In the late 1970s and early 1980s the group of closely-related woody plant species and hybrids known as Prosopis were seen as a ‘saviour’ for millions of pastoralists and agro-pastoralists in East Africa whose very livelihoods were threatened by the degradation of dryland ecosystems spurred on by overgrazing, and by deforestation and a shortage of firewood.
In 1996 in response to the first international meeting on invasive alien species, the Global Invasive Species Programme (GISP) a collaboration between the Centre for Agriculture and Biosciences International (CABI), the International Union for Conservation (IUCN), and the Scientific Committee for Problems of the Environment (SCOPE), was launched. In 2001, GISP published a Global Strategy on Invasive Alien Species, shedding light on the magnitude of these invasive plant and animal species—which destroy agriculture and habitat—and outlined a global-scale response. In addition, the Conference of Parties (COP) to the Convention on Biological Diversity recognized the urgent need to address the impact of invasive species, and in 2002, COP6 included the adoption of Guiding Principles for the Prevention, Introduction and Mitigation of Impacts of Alien Species that Threaten Ecosystems, Habitats or Species.
A new weapon in the fight against the fall armyworm caterpillar in Kenya is being launched giving thousands of smallholder farmers free expert help and advice on how to tackle the devastating pest through mobile SMS text messaging.
It’s hard to believe that a small worm could destroy millions — millions of tons of crop yields, millions of dollars in farm income and millions of tons of food for families.
I’m talking about the Fall Armyworm (FAW), an invasive pest that has spread quickly across the African continent. Originally from the Americas, FAW was first reported in West Africa in early 2016 and now seriously threatens food supplies across the continent.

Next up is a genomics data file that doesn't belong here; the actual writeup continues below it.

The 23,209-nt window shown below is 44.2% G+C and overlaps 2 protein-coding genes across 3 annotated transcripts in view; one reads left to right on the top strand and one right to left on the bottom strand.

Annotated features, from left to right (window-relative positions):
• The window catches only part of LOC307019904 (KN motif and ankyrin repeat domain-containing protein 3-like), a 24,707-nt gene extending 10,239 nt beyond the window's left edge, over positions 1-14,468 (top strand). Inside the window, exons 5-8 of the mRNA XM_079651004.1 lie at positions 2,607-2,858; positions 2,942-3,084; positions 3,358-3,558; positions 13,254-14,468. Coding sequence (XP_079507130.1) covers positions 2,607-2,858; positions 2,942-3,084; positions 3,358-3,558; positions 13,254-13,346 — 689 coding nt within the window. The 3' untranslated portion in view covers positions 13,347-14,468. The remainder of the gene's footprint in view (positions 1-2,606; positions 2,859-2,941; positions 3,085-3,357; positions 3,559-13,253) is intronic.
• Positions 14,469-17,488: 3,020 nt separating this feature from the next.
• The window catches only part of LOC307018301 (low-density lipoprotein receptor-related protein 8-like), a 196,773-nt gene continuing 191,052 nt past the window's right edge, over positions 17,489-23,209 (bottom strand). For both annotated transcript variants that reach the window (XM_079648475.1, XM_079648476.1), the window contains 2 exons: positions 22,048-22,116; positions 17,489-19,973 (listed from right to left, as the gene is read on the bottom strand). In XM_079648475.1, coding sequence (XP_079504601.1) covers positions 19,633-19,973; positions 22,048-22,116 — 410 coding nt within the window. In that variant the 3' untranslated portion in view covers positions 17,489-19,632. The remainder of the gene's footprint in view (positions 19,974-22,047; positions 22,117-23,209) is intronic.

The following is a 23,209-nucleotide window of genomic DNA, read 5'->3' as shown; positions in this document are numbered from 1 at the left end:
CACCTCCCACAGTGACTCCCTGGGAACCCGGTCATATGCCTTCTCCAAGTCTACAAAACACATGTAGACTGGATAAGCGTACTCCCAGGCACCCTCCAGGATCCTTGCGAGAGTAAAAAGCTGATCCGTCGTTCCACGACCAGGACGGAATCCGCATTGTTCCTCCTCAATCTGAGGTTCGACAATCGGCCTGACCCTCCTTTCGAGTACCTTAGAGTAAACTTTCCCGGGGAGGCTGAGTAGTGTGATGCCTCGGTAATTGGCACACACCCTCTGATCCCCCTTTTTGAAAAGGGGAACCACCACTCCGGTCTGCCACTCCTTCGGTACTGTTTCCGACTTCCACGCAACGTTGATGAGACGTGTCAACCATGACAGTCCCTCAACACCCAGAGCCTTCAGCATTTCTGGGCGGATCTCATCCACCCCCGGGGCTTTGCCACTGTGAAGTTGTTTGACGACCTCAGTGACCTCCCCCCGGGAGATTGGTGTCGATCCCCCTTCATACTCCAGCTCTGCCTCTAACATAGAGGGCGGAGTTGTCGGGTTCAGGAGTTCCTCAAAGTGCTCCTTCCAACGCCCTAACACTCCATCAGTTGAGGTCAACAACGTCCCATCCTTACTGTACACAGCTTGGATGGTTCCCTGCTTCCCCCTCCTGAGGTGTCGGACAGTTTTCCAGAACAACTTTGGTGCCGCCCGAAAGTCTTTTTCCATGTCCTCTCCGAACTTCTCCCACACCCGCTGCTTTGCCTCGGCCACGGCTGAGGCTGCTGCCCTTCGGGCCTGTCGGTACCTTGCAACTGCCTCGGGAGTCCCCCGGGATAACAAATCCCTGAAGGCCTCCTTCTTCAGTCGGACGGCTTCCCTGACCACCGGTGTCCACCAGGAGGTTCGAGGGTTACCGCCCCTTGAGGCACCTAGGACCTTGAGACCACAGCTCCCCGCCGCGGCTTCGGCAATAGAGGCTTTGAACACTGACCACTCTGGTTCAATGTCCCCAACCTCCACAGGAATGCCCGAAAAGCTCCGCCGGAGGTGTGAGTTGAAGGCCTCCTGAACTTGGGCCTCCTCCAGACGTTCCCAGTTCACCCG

Farmers in northern Ghana are beginning to get a taste of the latest movie out of the Box Office – it’s not a romantic comedy or a thriller – instead it’s a production that will help them get more from their soybean crops and protect their maize from the fall armyworm caterpillar.
Since 2017, CABI has been heavily involved in the international effort to develop and implement a continental framework for tackling fall armyworm in Africa. Initial meetings resulted in the development of a draft framework, which identified roles for different organisations involved in fall armyworm management globally and on the African continent, including CABI. This has culminated into what has officially become known as the Framework for Partnership for Sustainable Management of the Fall Armyworm in Africa.
The town of Livingstone, in the Southern Province of Zambia is world renowned for its magnificent views of the Victoria Falls. Annually, thousands of visitors flock this town to awe at one of the seven natural wonders of the world. A few kilometres away from this picturesque view lies Kazungula, a small border town between Zambia and Botswana, on the north bank of the Zambezi River. This area is lucky to have plenty of rain, and the residual moisture that remains in the soil enables farmers to plant a second crop of maize, referred to locally as “winter maize”. What would seemingly be a blessing has, however, become a quandary for the thousands of maize growers in Kazungula. The invasion of fall armyworm, Spodoptera frugiperdainto this area has conspired against the farmers to ensure they do not exploit this natural resource to its fullest benefit. First reported by Zambia to the International Plant Protection Convention (IPPC) in early 2017, fall armyworm is present in all ten of Zambia’s provinces and continues to rampage the country unabatedly.